Just guessing, was it Gordon?

04-01-2003, 02:34 PM
Man. I was just thinking of him the other day, when I was musing on some of the really good actors you don't see enough of. His performance in The Fisher King is one of the great supporting performances in cinema, IMHO.

And Pamela Anderson still breathes . . .

04-01-2003, 03:16 PM
Serious Bummer.

The Fisher King is one of my all-time favorite movies. I wasn't aware that he was HIV+, and hearing that brought back that scene where he's sitting on Jack's lap in the ER and he's talking about how he's watched all his friends die of AIDs. Truly sad.

04-01-2003, 03:32 PM
Originally posted by mouthbreather
Just guessing, was it Gordon? Somebody fill us in here! Did Gordon die too?

04-01-2003, 03:50 PM
Okay. I dug it up. The Gordon who passed on was Matt Robinson, the original Gordon. He left the show in 1971!!! Roscoe Orman, the Gordon #3 and the Gordon most of us know and love is still alive and well as far as I know.

04-01-2003, 04:11 PM
I just checked IMDB about Gordon. There were three Gordons. The first one was Matt Robinson, Holly Robinson Peete's dad. He died in 2002, and played Gordon on Sesame Street from 1969 to ~1972. It's very sad - Matt Robinson suffered from Parkinson's for a long, long time. Here (http://www.toughpigs.com/extramattrobinson.htm) is a picture of Matt Robinson.

There was Hal Miller, who just spent a little bit of time on Sesame Street. I don't remember him, but there's a picture of him here (http://www.westbeth.org/miller/miller.html).

The Gordon that I always knew was played by Roscoe Orman. You can see his picture here (http://www.italianfestival.net/html/performers.html) (at the very bottom). He's still alive.

N.B. The dates of all of these Gordons considerably, depending on the sources.

04-01-2003, 05:42 PM
Yep, Matt Robinson was my Gordon!

04-01-2003, 06:32 PM
Rest in Peace Mr. Jeter. I adored you as Delacroix in "The Green Mile". You brought that character to the screen exactly as I imagined him from the book.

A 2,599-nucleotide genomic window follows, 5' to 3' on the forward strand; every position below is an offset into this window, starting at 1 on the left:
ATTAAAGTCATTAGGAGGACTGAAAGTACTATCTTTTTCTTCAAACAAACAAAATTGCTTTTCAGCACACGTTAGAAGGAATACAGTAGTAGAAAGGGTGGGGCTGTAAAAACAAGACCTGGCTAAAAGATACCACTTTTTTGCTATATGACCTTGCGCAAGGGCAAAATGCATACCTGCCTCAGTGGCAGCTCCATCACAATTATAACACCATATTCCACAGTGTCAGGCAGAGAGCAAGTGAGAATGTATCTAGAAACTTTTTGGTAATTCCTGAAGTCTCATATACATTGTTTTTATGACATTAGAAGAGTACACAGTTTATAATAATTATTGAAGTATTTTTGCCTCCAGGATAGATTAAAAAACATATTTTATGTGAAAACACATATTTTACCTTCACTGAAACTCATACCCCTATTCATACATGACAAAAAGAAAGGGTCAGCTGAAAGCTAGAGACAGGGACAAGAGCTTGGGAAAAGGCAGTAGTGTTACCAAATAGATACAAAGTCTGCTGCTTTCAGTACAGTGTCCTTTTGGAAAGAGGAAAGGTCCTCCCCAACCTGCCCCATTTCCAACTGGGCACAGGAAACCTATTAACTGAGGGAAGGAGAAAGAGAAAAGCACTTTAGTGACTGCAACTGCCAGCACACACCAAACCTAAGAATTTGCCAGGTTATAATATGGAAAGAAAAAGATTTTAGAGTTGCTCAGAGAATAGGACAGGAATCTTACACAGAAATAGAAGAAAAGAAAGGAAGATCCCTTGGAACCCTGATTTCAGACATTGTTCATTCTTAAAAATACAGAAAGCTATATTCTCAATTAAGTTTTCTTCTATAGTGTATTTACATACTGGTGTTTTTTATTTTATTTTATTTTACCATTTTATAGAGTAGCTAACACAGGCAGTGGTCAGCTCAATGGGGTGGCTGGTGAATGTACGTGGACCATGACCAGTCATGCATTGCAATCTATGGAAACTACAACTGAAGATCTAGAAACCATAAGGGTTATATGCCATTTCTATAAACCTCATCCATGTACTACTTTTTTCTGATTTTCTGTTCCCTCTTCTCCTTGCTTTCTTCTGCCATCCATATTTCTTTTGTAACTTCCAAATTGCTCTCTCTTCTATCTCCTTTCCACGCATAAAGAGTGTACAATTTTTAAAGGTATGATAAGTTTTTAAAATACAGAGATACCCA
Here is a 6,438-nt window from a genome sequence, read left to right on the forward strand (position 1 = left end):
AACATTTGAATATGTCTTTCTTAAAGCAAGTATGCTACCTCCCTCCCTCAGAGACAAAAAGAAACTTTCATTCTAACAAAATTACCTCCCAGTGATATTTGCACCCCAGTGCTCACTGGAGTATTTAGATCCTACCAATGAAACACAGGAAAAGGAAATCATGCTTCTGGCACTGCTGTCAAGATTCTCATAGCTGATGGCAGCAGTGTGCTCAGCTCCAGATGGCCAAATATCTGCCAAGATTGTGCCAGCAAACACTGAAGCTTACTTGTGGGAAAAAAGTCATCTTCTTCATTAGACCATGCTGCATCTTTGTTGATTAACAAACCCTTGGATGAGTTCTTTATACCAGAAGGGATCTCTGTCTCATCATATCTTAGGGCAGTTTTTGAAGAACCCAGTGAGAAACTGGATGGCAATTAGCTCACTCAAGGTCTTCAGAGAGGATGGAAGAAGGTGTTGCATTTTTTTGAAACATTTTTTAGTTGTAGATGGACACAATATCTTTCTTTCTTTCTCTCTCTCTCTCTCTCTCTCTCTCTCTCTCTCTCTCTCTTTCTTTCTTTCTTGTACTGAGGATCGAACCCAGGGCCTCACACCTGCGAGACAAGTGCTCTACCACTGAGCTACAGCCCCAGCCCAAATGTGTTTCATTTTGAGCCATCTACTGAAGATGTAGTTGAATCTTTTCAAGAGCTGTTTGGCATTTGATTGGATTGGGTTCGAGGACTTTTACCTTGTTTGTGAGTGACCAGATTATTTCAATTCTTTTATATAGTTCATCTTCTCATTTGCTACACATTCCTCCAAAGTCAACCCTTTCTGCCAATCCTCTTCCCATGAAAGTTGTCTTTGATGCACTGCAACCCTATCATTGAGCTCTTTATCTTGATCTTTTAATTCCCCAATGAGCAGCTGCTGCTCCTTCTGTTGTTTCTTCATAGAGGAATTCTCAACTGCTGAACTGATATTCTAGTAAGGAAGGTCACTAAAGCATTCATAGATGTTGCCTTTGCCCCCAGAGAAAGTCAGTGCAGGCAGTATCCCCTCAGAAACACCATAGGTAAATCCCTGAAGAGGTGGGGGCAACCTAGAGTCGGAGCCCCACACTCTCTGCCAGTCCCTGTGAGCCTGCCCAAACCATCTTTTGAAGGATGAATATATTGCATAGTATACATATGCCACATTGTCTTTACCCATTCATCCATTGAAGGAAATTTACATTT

04-01-2003, 06:39 PM
Funny -- I was just watching the end of Taken the other week (in which he appeared) and thinking we don't see enough of Michael Jeter. I had no idea he was on Sesame Street, nor that he had died.


And Matt Robinson was the Gordon I remember from my youth too.

04-01-2003, 07:14 PM
This is very strange, I was just thinking of Michael Jeter last night, and for some reason was under the impression that he had already died earlier this year.

I never saw him on stage, but he was wonderful on TV and film. His scene near the end of The Fisher King, where Jeff Bridges ignores him as security is dragging him away was one of the most heartbreaking scenes I can think of. This is truly sad news.

04-01-2003, 07:31 PM
Well, actually, he wasn't Mr. Noodle. If I recall correctly, he was Mr. Noodle's brother, Mr. Noodle.

Sad news.

04-05-2003, 08:28 AM
Michael Jeter was in TAKEN? I obviously was not watching that closely.


"I'll just lie here in a pile of horse sh*t...How Gandhiesque of you."

Bumping this back up to the front in honor of him!

04-05-2003, 09:25 AM
I didn't see this until just now.

Great, great talent. He will be missed.

Loved him as Delacroix. Heck, I even enjoyed his work in Tango & Cash

04-05-2003, 09:40 AM
Originally posted by FriarTed
Michael Jeter was in TAKEN? I obviously was not watching that closely. He played the talk radio show host; he only appeared on screen towards the end of the last episode, although we heard his voice before that.

04-05-2003, 10:32 AM
The man had a serious talent for taking the absurd and making it believable. Now that's hard to do. Yet, he did it over and over, taking us just beyond the edge.

His (probably cultivated for effect) looks always made me happy. I don't know why.

Though I know there are many killers out there (cancer, drunk driving, etc...), it makes me sad when AIDS takes someone who should've been in the prime of their life. The other killers make me sad, too. (BTW, I still miss Freddy Mercury.)

Take it easy, Mr. Noodle. I'm rerenting Fisher King tonight, gonna watch it with my friends...

04-05-2003, 10:33 AM
I was sad to learn of his passing. I have enjoyed his work and was happy when he started playing "Mr. Noodle's Brother, Mr. Noodle" (which is how they handled the actor switch for the tykes. Mr. Noodle had previously been played by Bill Irwin)

Fisher King came to mind first, then Green Mile, and even Evening Shade. I've seen Hair but not recently enough to remember much about it. I'll have to watch it again.